How to Free Up Cash From Your Inventory
If you’re an ecommerce retailer, managing the relationship between inventory and cashflow can be a challenge
This article aims to guide you through the practical and financial steps to freeing up cash.
Ecommerce businesses, much like traditional retailers, are limited in their ability to scale by their stock investment requirements. Listing products as ‘out of stock’ makes them unlikely to sell, while falsely marking things as ‘in stock’ only to delay the customer’s delivery can lead to disaster. Even the most successful of sellers with constant customer demand must have a system in place to keep stock flowing.
However, most ecommerce businesses find themselves in a common position where their cash flow is tied up in stock purchases and can’t be ‘released’ until they sell sufficient amounts of inventory. This can lead to issues if you need to raise finance outside of your standard stock purchasing cycles - such as if you want additional finance to start a new product line or double your volume ahead of a busy sales event.
With so much of your capital tied up in stock/inventory, you may lack liquid funds. Many ecommerce business owners can, as a result of this cash gap, face steep challenges when it comes to investing or diversifying their operations.
If you already have significant reserves of unsold stock, there are lots of ways to utilise your inventory levels in order to generate cash flow. From discounting lines to raising new finance agreements against the inventory value, you have plenty of options. However, not all of them are a good decision. Liquidating your inventory, for example, might generate short-term cash but means you’ll have cut your profit and potentially harmed your future growth.
Let’s take a look at all of the ways to free up cash from inventory. As ecommerce finance brokers, we speak to businesses that have taken many of these different steps to varying degrees of success - so we can even help advise you on the right choices if you face a stock/cash flow challenge…
Evaluate & track inventory
Your inventory’s unit price isn’t the entirety of its cost. The ‘Costs of Goods Sold, or COGS, is a calculation based on purchase price, freight in and any duties or fees. This COGS price is what you must bear in mind throughout this guide and whenever you’re trying to work out the value invested into your inventory. It may also be worth including in your margin calculations - especially if you’re going to need to liquidate by selling at a discount, since unit price alone won’t give you a true picture of how much the inventory cost.
The Pareto principle states 80% of a business’ value is typically tied up in just 20% of its products. By understanding the relationship between your priciest stock and cash flow, you can reassess the way you run your business.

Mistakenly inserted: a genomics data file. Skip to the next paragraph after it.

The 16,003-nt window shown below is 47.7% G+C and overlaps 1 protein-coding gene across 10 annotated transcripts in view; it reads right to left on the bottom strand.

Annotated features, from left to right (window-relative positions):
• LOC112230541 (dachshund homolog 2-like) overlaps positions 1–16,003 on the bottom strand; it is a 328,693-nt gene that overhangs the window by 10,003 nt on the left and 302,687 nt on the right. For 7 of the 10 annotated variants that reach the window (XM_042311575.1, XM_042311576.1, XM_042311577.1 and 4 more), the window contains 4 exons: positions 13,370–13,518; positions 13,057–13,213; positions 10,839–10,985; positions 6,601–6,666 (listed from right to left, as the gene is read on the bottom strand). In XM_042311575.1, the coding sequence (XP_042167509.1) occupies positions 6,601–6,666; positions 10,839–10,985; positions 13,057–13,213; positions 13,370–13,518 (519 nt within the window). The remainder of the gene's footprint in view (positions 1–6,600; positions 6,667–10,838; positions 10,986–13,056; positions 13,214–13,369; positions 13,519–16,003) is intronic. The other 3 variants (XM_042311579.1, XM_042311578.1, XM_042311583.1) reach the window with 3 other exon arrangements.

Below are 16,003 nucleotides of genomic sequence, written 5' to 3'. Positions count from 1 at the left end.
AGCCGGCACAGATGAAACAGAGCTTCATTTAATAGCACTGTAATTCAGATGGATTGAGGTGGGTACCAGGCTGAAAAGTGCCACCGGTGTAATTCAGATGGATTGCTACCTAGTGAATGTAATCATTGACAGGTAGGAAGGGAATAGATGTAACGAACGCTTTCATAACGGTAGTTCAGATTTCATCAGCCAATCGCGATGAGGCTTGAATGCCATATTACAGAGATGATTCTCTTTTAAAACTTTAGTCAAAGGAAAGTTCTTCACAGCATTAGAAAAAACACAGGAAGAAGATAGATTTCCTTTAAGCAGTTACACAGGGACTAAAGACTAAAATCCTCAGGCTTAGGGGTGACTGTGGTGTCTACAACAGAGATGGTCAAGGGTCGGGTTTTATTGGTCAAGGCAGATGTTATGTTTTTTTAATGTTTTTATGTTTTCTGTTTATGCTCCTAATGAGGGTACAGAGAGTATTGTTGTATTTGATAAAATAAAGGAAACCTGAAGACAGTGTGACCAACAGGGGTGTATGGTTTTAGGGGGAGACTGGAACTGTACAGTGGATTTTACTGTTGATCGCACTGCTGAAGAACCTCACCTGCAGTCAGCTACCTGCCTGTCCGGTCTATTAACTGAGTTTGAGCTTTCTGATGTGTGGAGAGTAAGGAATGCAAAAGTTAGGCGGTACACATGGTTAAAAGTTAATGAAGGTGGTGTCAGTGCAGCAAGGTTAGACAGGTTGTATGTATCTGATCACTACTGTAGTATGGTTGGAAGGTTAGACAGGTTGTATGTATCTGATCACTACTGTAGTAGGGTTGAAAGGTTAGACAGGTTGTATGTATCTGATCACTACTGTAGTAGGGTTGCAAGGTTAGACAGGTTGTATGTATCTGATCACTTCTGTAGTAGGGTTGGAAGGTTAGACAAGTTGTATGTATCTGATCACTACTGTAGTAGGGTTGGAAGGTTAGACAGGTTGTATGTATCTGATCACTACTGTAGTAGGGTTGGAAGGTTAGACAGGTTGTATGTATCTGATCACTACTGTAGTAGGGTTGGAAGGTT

The ABC rule redefines inventory based on three categories:
- A: business-critical and require careful control
- B: items of average importance, only some management required
- C: items of least importance/slowest sellers/minimal inventory control
Assigning categories means you can prioritise stock purchase cycles. Running out of ‘A’ items will be more important than ‘C’, so you can ensure you put more funding towards ‘A’ while growing ‘C’. ‘A’ items should always be the ones you prioritise in terms of stock purchases and managing lead times. However, try not to overstock your ‘A’ items, as that will add a storage overhead and could be more costly (as ‘A’ may be your more expensive items).
Negotiate with your supply chain
You may be able to negotiate a consignment agreement with your supplier. This is where you can buy inventory and only pay for what you manage to sell, with any excess stock or unsold inventory free to return. This system is ideal for launching new lines where you’re not certain of customer interest - though it often carries additional costs in terms of freight and logistics.
Regardless of whether you can sell on consignment, most of your suppliers can still help you release some cash value from inventory - even if they don’t know it. That’s due to the fact that many suppliers offer an early-payment discount/late-payment fees: both of which can impact your final stock margins and cash position. If you can pay early, you can unlock more cash value. If you’re not in a position to make an early payment, you can raise ecommerce finance to ensure you get this discount and then use the profit to repay your loan.
Dropshipping is an extremely popular ecommerce technique where you don’t have to hold stock items, instead selling through your site and then passing them to the supplier for shipping. Dropshipping eliminates the risk of holding inventory, but it also carries lots of restrictions around shipping times, margins, customer satisfaction and much more. It is also a very crowded market as of 2022, making it hard to recommend.
Most issues with cash flow and inventory occur when you overestimate the demand for a product and have an excess in your warehouse. To try and avoid this, create a pre-sales system that allows customers to register interest or even buy their stock early - perhaps even at a discount to entice the purchase.